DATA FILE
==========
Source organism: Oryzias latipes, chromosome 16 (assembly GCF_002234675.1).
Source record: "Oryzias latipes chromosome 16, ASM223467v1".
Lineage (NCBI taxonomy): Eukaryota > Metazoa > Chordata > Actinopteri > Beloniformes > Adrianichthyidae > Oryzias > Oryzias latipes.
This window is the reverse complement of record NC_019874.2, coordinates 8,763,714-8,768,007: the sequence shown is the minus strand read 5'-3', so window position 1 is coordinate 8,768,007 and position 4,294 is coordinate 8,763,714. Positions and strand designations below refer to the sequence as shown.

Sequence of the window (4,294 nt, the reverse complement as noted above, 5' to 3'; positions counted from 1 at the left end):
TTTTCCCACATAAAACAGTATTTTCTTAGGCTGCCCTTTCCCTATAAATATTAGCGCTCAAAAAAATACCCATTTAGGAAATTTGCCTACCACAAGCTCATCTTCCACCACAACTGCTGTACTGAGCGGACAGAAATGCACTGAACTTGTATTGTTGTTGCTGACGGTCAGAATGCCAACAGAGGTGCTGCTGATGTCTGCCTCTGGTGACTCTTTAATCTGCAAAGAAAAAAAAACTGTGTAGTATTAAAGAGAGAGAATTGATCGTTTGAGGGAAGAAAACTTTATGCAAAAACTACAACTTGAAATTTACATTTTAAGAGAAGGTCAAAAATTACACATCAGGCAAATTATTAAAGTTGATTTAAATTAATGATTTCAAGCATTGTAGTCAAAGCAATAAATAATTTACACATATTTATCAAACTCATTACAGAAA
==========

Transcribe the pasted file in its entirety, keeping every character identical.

Source organism: Oryzias latipes, chromosome 16 (assembly GCF_002234675.1).
Source record: "Oryzias latipes chromosome 16, ASM223467v1".
Lineage (NCBI taxonomy): Eukaryota > Metazoa > Chordata > Actinopteri > Beloniformes > Adrianichthyidae > Oryzias > Oryzias latipes.
This window is the reverse complement of record NC_019874.2, coordinates 8,763,714-8,768,007: the sequence shown is the minus strand read 5'-3', so window position 1 is coordinate 8,768,007 and position 4,294 is coordinate 8,763,714. Positions and strand designations below refer to the sequence as shown.

Sequence of the window (4,294 nt, the reverse complement as noted above, 5' to 3'; positions counted from 1 at the left end):
TTTTCCCACATAAAACAGTATTTTCTTAGGCTGCCCTTTCCCTATAAATATTAGCGCTCAAAAAAATACCCATTTAGGAAATTTGCCTACCACAAGCTCATCTTCCACCACAACTGCTGTACTGAGCGGACAGAAATGCACTGAACTTGTATTGTTGTTGCTGACGGTCAGAATGCCAACAGAGGTGCTGCTGATGTCTGCCTCTGGTGACTCTTTAATCTGCAAAGAAAAAAAAACTGTGTAGTATTAAAGAGAGAGAATTGATCGTTTGAGGGAAGAAAACTTTATGCAAAAACTACAACTTGAAATTTACATTTTAAGAGAAGGTCAAAAATTACACATCAGGCAAATTATTAAAGTTGATTTAAATTAATGATTTCAAGCATTGTAGTCAAAGCAATAAATAATTTACACATATTTATCAAACTCATTACAGAAA